Jeremy Rifkin posted an article today on HuffPo titled The Internet of Things: Monopoly Capitalism vs. Collaborative Commons discussing his new book, The Zero Marginal Cost Society:The Internet of Things, the Collaborative Commons, and the Eclipse of Capitalism. Wikipedia's page on IoT is here. There was some debate on a recent NPR Science Friday about whether it should be called the Internet of Bits. See also, The Zero Marginal Society website.
In the Internet era, a very few companies control our information destiny. In this talk, and in her new book "Captive Audience: The Telecom Industry and Monopoly Power in the New Gilded Age," Susan Crawford—a professor at the Benjamin N. Cardozo School of Law and a former special assistant to President Obama for science, technology and innovation policy—demonstrates how deregulatory changes in policy have created a communications crisis in America. The consequences: Tens of millions of Americans are being left behind, people pay too much for too little Internet access, and speeds are slow. But everyday people can change this story - and what happens in the year ahead could change the game for good.
A ~40 minute lecture with questions afterward.[more inside]
Law professor Susan Crawford takes a moment to explain to all of us why we should be wary of Verizon's decision to suspend FiOS rollout across the country and the resulting likely domination of the high-speed internet access biz by the cable companies in a short (for a legal journal) paper in the Yale Law and Policy Review. [more inside]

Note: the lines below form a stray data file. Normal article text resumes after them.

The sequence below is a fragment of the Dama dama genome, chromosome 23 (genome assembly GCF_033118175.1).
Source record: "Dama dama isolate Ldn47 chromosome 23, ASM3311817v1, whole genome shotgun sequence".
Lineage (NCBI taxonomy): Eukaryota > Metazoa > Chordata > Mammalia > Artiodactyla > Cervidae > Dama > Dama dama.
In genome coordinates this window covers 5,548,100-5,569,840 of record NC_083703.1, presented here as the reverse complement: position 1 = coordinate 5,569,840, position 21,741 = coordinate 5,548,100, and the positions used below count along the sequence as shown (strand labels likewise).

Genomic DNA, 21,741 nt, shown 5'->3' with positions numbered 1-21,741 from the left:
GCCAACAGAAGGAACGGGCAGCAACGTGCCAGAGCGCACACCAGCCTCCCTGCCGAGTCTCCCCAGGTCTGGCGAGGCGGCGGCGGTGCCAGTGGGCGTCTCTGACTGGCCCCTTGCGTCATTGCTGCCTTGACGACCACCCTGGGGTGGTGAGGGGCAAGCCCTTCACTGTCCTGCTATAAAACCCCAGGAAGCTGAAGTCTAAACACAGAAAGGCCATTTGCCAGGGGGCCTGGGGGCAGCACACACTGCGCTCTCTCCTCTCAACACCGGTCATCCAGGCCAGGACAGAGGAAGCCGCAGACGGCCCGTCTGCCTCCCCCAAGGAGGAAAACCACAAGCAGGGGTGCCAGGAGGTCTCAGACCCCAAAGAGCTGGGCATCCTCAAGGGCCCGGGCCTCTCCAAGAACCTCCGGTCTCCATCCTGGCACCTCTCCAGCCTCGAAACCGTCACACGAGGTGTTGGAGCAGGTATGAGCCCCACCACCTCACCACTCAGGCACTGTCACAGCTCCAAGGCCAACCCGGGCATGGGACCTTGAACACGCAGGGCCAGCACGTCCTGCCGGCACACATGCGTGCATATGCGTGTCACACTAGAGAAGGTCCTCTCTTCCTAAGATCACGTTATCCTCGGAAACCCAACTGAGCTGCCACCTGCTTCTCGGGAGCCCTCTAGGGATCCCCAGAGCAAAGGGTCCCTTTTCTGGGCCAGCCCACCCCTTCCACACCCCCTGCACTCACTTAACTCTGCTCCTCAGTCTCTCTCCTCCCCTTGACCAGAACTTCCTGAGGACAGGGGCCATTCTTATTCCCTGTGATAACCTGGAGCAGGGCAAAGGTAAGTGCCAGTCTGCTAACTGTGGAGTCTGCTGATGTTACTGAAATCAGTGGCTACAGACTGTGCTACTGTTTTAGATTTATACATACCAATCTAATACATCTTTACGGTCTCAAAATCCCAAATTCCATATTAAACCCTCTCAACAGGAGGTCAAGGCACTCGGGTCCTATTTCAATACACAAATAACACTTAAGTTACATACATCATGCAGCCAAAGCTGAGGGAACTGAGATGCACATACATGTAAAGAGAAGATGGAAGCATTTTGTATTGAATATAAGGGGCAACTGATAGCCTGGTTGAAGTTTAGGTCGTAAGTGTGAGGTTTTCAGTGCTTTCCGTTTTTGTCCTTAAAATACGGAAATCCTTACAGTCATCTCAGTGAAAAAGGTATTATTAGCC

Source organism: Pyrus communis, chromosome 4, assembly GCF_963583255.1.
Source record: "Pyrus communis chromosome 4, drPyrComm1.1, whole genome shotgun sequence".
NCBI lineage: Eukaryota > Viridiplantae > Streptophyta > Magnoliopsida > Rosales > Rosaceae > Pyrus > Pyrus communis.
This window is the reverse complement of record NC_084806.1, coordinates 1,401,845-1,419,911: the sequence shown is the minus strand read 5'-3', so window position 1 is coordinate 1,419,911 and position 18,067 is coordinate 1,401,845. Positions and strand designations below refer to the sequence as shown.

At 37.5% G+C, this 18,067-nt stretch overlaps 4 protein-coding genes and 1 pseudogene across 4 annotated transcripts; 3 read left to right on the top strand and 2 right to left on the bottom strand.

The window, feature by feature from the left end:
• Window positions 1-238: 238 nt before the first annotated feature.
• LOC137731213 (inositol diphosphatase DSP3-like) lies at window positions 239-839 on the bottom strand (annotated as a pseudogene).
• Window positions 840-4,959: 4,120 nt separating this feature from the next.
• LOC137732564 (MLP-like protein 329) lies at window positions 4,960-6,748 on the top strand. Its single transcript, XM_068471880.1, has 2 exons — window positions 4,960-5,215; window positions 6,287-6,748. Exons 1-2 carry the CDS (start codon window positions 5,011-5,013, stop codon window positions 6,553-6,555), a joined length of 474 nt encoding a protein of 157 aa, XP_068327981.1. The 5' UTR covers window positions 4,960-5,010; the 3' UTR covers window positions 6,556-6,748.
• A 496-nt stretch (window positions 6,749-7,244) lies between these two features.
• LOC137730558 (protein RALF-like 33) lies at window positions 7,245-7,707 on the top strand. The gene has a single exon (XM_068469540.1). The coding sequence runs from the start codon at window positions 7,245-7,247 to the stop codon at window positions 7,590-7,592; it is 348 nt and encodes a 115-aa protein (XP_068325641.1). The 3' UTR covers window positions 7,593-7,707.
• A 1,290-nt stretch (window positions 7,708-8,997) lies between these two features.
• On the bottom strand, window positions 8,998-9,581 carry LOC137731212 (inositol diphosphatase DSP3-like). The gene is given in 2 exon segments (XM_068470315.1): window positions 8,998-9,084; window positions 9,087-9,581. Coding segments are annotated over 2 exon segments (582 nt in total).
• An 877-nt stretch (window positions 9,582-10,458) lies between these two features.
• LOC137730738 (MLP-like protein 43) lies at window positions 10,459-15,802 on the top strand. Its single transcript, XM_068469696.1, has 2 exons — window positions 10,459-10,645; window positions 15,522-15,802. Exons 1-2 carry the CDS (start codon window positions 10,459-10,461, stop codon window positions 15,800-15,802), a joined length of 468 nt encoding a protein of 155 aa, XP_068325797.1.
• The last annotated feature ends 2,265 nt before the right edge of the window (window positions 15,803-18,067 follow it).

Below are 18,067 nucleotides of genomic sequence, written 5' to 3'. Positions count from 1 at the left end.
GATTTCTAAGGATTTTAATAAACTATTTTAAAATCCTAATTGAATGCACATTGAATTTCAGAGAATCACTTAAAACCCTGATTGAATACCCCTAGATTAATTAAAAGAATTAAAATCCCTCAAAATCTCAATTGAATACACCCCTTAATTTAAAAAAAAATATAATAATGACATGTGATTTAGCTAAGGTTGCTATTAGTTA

In Korea, you use Windows and IE, or you're out of luck. MeFi's own Gen Kanai writes about the Microsoft lock-in in South Korea. It is also a monoculture in other ways, of course, but in a country of 48 million where internet usage has risen from 9 million in 1999 to 35 million today, that leads the world in broadband penetration, some lessons for the rest of the world about the dangers of monopoly might be learned.
AOL may buy AT&T broadband in a deal that could allow them to own the browser, net access, data pipes, and content for a vast majority of internet usage and users. How far will AOL/TW go to control any and all forms of media? Are hearings to break the company up far off?
PacBell seeks to secure a monopoly Californians urged to contact the PUC to put the brakes on PacBell's plan to kill the independent ISP. Should they be allowed to take their toys and go home or be forced to share? And, what effect will this have on the future of tech companies if PacBell is able to lock out DSL competition?
Welcome to the blob. Please watch your step. It looks like Viacom's going to swallow up Yahoo! and all its assorted properties. What does this leave untouched, by partnerships or redistribution deals or what-have-you? Anything? (Who was it again who was predicting that one large company that controlled everything called Omnivox? I remember reading about it somewhere when I was, like, ten or so.)
Wow! Non-election related news. Courtesy of Linux Weekly News (which came out this morning), a picture of the new ".com" version of Monopoly. Did they get the companies in the order of priority you would have expected?